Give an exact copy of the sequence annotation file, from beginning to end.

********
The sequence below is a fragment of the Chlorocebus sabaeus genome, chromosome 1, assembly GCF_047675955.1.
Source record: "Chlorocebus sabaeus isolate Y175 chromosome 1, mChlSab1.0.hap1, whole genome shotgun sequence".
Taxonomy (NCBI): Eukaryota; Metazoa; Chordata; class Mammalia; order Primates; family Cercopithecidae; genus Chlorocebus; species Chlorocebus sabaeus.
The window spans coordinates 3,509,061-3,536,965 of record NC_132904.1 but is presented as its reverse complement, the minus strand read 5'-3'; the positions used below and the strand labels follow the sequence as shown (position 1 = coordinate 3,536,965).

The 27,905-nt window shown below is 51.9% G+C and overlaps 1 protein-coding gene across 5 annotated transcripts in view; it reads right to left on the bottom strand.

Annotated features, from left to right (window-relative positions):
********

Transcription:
The sequence below is a fragment of the Chlorocebus sabaeus genome, chromosome 1, assembly GCF_047675955.1.
Source record: "Chlorocebus sabaeus isolate Y175 chromosome 1, mChlSab1.0.hap1, whole genome shotgun sequence".
Taxonomy (NCBI): Eukaryota; Metazoa; Chordata; class Mammalia; order Primates; family Cercopithecidae; genus Chlorocebus; species Chlorocebus sabaeus.
The window spans coordinates 3,509,061-3,536,965 of record NC_132904.1 but is presented as its reverse complement, the minus strand read 5'-3'; the positions used below and the strand labels follow the sequence as shown (position 1 = coordinate 3,536,965).

The 27,905-nt window shown below is 51.9% G+C and overlaps 1 protein-coding gene across 5 annotated transcripts in view; it reads right to left on the bottom strand.

Annotated features, from left to right (window-relative positions):